St. Paul Lutheran Church – Sunday Service
Message: The Depths Have A Bottom
9th Sunday After Pentecost
August 10, 2003
There’s a lake called Jenny Lake. Actually to look at it or stand at
the edge of it, most people wouldn’t even call it a lake, but more a pond, a
large pond, surrounded and sheltered by tall trees. But Jenny Lake is more than
that. It’s deceiving and a little scary.
I say that because the first time my wife & I rowed a little
wooden boat around the edges of Jenny Lake to fish along its shore line, we
decided to put the anchor down not more than 10 feet from shore - and 25 feet of
anchor rope wasn’t long enough to touch the bottom. Such
deep water just off shore left us both feeling a little uncomfortable. The lake
had to have a bottom to it, but exactly where the bottom was, that was the
unsettling part . . unsettling like what some people feel when they stand too
close to the edge of the open balcony of a tall building. If heights can be
unsettling; what about depths.
Then there’s just the opposite kind of story out in a hilly corn-field
with sandy soil - where a center pivot circles the whole field. There’s a
narrow path to the pivot & its well-motor that’s barely wide enough for a
pick-up. That narrow path passes through a gully of tall corn where there’s a
low spot, 6–8’ wide maybe 8–10’ long, full of greenish water, water
about 8-10” deep. Were that a
true mud-hole, no pick-up could make it through that mess. But because it’s
sandy soil & because over the years the farmer has packed some bricks &
stones into that low-spot which are now pretty well hidden in the sand, a heavy
duty 4WD pick-up, pulling a 1000 gallon tank full of fertilizer can drive
through that soupy-looking water as if there was a concrete bottom to it.
What a difference; what a contrast! From an innocent looking pond where
the bottom is a mystery, to driving smack-dab through the middle of a
muddy-looking bog knowing the
bottom is right there. What a
metaphor for life.
Life is full of ups & downs, hills & gullies, highs &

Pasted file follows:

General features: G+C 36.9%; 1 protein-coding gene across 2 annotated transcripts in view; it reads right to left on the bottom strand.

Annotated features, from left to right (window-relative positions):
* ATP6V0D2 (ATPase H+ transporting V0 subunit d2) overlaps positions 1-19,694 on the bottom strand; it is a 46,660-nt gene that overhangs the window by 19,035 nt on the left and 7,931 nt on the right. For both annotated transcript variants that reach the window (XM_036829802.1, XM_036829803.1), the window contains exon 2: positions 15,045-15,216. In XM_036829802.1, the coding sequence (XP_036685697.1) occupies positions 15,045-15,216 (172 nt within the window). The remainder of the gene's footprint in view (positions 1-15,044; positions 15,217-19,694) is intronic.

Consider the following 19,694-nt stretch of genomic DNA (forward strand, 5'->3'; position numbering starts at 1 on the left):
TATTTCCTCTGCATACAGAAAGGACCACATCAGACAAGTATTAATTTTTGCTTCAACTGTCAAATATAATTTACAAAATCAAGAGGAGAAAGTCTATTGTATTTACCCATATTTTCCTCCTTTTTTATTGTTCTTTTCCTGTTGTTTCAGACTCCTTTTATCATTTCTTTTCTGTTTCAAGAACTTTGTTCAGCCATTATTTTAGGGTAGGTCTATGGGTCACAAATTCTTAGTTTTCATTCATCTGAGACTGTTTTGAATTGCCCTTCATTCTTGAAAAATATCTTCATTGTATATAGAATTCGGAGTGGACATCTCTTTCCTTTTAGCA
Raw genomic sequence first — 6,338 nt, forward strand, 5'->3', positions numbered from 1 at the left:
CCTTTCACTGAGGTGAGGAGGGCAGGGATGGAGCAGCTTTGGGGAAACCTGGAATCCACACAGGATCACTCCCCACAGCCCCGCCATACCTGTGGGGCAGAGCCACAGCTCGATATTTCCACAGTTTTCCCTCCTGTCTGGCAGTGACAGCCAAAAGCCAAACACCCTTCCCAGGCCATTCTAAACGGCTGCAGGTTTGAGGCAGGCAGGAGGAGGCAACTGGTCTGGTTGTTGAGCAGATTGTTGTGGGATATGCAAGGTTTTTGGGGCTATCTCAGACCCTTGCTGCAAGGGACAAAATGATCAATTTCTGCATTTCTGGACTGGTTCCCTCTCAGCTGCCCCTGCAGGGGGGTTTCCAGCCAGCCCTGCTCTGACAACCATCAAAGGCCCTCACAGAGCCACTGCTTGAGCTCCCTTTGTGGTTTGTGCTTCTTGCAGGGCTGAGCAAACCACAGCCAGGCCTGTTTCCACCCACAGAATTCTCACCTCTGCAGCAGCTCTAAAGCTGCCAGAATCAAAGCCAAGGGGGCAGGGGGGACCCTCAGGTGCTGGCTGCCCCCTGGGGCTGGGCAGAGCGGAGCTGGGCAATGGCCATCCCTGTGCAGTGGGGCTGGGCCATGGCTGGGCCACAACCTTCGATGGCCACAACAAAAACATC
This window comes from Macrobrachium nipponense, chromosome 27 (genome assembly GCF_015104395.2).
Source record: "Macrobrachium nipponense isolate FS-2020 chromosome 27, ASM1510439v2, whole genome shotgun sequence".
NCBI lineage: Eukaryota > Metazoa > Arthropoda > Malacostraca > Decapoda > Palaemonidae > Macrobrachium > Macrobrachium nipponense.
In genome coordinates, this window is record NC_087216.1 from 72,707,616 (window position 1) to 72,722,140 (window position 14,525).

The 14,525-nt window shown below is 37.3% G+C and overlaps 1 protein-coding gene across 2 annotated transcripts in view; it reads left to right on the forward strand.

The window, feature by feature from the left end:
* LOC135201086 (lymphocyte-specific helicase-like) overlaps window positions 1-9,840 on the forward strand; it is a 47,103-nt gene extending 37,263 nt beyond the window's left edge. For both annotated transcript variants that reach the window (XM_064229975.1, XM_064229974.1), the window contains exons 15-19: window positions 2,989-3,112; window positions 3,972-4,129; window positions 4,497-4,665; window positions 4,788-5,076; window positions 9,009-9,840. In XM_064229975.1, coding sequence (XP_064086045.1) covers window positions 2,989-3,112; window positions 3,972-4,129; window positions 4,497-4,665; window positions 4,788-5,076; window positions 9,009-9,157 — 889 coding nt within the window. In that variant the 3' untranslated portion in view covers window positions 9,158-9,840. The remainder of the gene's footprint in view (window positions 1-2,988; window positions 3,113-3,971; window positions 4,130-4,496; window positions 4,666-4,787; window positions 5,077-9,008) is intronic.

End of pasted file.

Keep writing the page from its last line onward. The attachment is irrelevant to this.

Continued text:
lows, but sometimes it’s the downs, the gullies, the depths that leave us
wondering where the bottom is. Sometimes it’s not just that we have trouble,
but we have big trouble. Sometimes we’re not just down, we’re really down. Some
days we work hard to make things right; other days it seems like we’re up
against impossible odds.
A person may think it’s just a pain in their back or their arms they
can live with, yet because we’re all human it’s never just pain but always
pain plus; pain plus wondering what’s going on; pain plus worry & anxiety;
pain plus why do bad things happen to good people; what next; who are we; where
do we stand with God; what is our life really worth; where’s solid ground;
That’s where the author of Psalm 130 was. Wondering where the bot-tom
was, yet knowing who and where God was.
Peterson, in his paraphrase of Psalm 130, imagines the Psalmist saying, Help,
Lord – the bottom has fallen out of my life!
Lord, listen hard! Lord,
open Your ears! Listen to my cries
for mercy. Lord, I’m not sure if
things are ever going to get any better, but please, Lord God, Ruler of reality,
have mercy, hear my prayer.
What makes Psalm 130 such a powerful psalm is that it’s not only
personal, it’s realistic. It
doesn’t pull any punches; doesn’t romanticize trials & tribulations;
doesn’t gloss them over; doesn’t try to explain them or understand them, but
gets right to the “heart of the matter”.
Out of the depths I cry to you, O Lord.
Walter Brueggemann in his book, The Message of The Psalms, sees
the psalmist facing the negative realities of life as hard – unpre-dictable -
distressing realities yet without being afraid of such realities. The psalmist
looks reality “straight in the eye”, but that’s because he’s looking up
- not down.
“In one sweeping rhetorical move,” writes Brueggemann, “Psalm
130 proposes to make a link between the most extreme, most remote reali-ties of
human need and The Ruler of reality enthroned above.” (p. 104)